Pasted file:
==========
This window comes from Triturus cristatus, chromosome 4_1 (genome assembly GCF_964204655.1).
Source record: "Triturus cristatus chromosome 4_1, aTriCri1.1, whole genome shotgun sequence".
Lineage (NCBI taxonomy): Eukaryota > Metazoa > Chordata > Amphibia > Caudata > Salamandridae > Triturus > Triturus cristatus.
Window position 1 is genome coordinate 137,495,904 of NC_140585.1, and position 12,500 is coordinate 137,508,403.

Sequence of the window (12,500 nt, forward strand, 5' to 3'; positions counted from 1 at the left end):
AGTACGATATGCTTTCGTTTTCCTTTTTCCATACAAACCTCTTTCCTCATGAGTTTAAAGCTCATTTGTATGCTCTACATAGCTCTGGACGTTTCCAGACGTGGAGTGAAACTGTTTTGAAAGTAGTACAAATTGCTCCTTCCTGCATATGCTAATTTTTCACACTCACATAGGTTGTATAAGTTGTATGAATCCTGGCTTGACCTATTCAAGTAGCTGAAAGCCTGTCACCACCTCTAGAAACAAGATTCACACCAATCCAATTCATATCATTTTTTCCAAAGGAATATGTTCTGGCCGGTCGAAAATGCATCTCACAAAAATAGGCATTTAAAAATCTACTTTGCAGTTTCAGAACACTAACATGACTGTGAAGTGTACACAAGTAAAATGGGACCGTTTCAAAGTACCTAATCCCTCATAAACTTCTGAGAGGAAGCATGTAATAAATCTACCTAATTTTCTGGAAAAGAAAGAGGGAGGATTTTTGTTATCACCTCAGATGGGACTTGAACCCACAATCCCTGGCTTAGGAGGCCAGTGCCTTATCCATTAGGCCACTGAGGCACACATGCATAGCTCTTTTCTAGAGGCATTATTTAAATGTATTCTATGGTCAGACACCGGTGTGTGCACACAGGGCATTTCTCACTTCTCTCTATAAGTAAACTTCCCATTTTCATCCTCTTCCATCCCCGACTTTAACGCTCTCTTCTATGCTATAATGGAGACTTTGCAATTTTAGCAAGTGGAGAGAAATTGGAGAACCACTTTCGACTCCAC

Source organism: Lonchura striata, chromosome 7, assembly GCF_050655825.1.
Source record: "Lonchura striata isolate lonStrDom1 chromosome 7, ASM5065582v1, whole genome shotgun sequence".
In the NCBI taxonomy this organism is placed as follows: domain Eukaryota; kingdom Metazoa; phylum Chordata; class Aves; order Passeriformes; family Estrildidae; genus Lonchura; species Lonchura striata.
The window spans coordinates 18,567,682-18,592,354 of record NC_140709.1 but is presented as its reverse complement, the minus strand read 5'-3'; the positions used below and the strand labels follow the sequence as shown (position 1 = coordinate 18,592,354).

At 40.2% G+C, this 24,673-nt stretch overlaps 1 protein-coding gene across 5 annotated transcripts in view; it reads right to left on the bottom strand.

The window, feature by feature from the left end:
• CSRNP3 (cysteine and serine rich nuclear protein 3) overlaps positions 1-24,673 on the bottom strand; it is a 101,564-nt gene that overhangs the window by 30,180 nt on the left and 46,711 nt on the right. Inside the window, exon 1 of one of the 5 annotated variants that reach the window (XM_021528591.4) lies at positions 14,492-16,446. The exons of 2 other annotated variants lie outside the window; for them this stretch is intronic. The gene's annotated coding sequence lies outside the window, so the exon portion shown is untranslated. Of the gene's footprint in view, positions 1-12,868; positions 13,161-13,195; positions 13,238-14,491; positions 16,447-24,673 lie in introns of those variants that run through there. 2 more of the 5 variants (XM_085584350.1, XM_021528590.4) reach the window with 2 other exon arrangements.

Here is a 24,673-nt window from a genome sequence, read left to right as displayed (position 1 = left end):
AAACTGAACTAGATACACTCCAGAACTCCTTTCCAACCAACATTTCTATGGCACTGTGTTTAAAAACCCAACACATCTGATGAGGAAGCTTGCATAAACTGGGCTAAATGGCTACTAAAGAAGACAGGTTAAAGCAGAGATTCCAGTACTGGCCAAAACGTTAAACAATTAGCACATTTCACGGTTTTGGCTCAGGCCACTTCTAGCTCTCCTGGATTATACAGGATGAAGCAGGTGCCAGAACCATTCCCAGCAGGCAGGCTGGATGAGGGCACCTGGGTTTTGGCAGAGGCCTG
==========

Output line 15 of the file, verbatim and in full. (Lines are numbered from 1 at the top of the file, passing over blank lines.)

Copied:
AAACTGAACTAGATACACTCCAGAACTCCTTTCCAACCAACATTTCTATGGCACTGTGTTTAAAAACCCAACACATCTGATGAGGAAGCTTGCATAAACTGGGCTAAATGGCTACTAAAGAAGACAGGTTAAAGCAGAGATTCCAGTACTGGCCAAAACGTTAAACAATTAGCACATTTCACGGTTTTGGCTCAGGCCACTTCTAGCTCTCCTGGATTATACAGGATGAAGCAGGTGCCAGAACCATTCCCAGCAGGCAGGCTGGATGAGGGCACCTGGGTTTTGGCAGAGGCCTG